Edwin – In the 1880 census, Edwin is listed as Edward, age 8, but his birth records say Edwin and name his mother as Catharine Hain and father as John Garman. Since the 1890 census isn’t available, the next record I found is a record of enlistment, stating his age at enlistment as two years older. It may be him; it wasn’t uncommon for boys to lie about their age, and the young man in question was from Summit County where most of John’s children were raised. Or it could simply be someone with the same name. Either way, the man in question is noted as having deserted in 1893 – two years after joining. I Lund no one conclusive records on Edwin.
Lewis – Edwin’s younger brother’s life is better documented. Lewis is present in the 1880 census, marries at 21, registers for the draft in 1918, and resides in Plain Township for the rest of his life, eventually dying in 1951 and being buried beside his wife in North Canton Cemetery. His death register gives his mother’s name as Mary, but I feel pretty confident this is merely an error made by his wife, who reported his death.
Emanuel – Born in 1877, Emanuel also appears in the 1880 census with his family. Like Lewis, he lives in Plain Township for most of his adult life and registers for the draft in 1918, on the same day as both Lewis and Daniel. I like finding draft registration documents because they give details on my ancestors’ physical features. Lewis was medium build and height with black hair and blue eyes. Emanuel was also medium build, but with light brown hair and light blue eyes. He married in 1901 at age 24, died of chronic pulmonary tuberculosis in 1935, and his death record gives his interment place as Zion Cemetery in North Canton. (Zion Cemetery was eventually renamed North Canton Cemetery.) The same record confirms his parents as John Garman and Catherine “Hayne.”
Daniel – Daniel was Emanuel’s twin, but his draft registration says he is short with a slender build, blue eyes, and brown hair. It also notes he has a “shorter right leg” and is “physically disfigured.” Starting out in Jackson Township after marrying in 1900, he and his wife also lived in Plain for a while, but spent their later years in Canton. Their marriage record confirms his parents as John and Catharine, as does Daniel’s death certificate in 1930 when he died of liver cancer. He is buried in Stark County.
Ida – John’s last born daughter was born in 1879, ten years before his death. Ida was just eight months old for the 1880 census. By the time she married in 1898, John had been dead nine years. She spent her life in Green Township, where her husband eventually owned a Ford dealership. Ida died in 1952, and her death certificate confirmed her parents as John and Catharine. (If you’re into cars, check out this website about her husband Charles’s dealership).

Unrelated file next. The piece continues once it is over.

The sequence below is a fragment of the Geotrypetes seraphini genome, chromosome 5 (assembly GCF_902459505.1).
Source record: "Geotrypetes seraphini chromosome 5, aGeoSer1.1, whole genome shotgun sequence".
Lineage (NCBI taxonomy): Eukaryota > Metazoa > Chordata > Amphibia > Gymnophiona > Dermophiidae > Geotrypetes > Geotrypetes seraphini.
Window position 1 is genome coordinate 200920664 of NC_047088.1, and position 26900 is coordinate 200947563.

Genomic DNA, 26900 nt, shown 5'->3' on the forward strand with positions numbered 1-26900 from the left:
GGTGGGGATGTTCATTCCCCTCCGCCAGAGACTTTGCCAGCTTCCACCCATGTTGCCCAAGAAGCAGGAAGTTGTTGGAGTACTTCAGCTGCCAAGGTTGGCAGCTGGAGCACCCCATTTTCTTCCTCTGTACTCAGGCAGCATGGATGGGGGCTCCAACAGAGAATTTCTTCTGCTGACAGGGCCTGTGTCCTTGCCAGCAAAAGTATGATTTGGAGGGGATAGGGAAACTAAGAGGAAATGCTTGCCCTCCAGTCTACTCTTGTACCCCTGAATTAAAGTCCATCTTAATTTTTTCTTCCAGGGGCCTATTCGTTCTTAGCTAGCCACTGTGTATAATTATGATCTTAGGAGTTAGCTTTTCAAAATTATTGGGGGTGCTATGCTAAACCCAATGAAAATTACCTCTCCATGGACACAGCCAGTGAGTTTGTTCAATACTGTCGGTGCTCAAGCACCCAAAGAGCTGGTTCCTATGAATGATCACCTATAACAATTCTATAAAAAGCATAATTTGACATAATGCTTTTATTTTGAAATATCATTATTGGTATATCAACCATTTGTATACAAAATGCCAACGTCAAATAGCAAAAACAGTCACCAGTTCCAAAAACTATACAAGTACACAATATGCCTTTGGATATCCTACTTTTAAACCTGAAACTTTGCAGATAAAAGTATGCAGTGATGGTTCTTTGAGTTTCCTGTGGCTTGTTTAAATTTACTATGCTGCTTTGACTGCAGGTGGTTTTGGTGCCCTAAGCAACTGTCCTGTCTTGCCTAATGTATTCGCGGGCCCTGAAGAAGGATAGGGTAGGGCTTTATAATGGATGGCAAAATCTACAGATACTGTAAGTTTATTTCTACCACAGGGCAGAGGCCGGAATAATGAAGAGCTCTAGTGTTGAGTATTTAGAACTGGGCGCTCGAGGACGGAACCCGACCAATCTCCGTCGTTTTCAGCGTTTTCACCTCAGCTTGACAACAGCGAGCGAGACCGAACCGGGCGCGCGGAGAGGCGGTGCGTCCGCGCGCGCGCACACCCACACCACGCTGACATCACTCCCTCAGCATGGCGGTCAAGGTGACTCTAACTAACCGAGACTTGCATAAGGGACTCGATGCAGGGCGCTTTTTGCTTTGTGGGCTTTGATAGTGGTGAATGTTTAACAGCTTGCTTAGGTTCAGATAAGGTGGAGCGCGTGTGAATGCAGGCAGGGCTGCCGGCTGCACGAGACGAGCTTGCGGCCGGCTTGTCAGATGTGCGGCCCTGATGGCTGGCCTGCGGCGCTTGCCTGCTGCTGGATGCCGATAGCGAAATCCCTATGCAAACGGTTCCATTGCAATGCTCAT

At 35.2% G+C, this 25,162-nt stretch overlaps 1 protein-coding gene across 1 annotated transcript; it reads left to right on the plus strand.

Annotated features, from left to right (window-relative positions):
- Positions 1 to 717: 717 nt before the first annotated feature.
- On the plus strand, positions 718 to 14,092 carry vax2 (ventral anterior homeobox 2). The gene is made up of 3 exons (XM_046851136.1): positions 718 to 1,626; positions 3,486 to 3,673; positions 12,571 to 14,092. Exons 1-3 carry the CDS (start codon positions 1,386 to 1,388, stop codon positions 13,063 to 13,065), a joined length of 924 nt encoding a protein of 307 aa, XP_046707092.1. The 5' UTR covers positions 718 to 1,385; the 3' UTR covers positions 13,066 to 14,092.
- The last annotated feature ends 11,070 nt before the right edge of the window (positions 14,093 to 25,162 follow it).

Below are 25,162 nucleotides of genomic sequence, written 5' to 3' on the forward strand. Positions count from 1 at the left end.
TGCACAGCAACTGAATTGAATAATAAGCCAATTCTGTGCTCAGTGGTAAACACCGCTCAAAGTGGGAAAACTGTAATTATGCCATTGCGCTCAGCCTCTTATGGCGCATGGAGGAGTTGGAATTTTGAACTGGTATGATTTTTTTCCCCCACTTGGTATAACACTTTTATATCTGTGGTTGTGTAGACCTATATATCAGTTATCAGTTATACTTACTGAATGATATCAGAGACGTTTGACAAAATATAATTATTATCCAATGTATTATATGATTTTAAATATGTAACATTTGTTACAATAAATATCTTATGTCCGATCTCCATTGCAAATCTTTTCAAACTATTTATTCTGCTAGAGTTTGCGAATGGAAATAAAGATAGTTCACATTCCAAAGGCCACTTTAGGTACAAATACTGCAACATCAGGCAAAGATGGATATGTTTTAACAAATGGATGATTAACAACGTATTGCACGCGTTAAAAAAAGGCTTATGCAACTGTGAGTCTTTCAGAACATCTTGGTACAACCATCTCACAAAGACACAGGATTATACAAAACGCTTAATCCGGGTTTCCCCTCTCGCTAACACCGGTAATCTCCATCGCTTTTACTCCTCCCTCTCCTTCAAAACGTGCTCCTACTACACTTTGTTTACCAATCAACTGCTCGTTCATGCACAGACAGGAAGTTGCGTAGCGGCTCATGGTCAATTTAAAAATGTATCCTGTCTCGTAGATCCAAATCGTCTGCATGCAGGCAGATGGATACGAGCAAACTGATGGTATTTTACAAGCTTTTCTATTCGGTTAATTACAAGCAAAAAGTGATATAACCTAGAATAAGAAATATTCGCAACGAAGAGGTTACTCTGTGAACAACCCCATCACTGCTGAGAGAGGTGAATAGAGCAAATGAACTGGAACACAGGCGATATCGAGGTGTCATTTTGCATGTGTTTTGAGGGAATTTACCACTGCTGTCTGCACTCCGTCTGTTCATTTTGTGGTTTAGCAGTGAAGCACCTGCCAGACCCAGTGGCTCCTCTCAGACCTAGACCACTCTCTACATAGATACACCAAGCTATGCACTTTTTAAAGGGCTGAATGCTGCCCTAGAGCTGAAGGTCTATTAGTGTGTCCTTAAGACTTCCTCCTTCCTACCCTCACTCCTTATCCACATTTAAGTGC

Frederick, Fredrick – John’s last child, Frederick, was born in 1882 when John was 72, and Catharine was 44. In 1900, Frederick lived with his brother, William, and William’s wife in Greensburg. He married in 1903, and by 1910, he and his wife were living in Plain. By 1920, they’d moved to Akron, and in 1942, he is a widower entering his second marriage. When he died in 1955, he was buried in north Canton Cemetery, next to his first wife.
Anna – Anna was the only one on the list I could disprove. She was born to her John and Catharine Garman in 1861 in McDonaldsville, but in 1860, they were in Madison, Hancock County. Her death certificate in 1947 lists her parents as John Garman and Catherine Haines. This seems to be an incredible coincidence, because she doesn’t show up on any other records with my John and any of his three wives, including Catharine Hane.
Twenty-seven children. Eleven dead before the age of 30. Of those remaining, at least five living well into their 80s. Three wives, two of whom were substantially younger (which does a lot to explain the number of children).
I find myself trying to imagine this many lives filled with so much loss, as well as joy, but can’t wrap my 21st century brain around it.
Still, I feel the lives of John Garman, his wives, and many children were worth sharing. I know it was a lot to read, and if you stuck through it to here, I thank you.
Bee Check Addendum: We had a peek at the bees over the weekend when temperatures reached into the 60s. All three hives are lively and seem well-populated, which was a relief since FreeBees haven’t been out flying near as much as Buzzers’ and NewBees.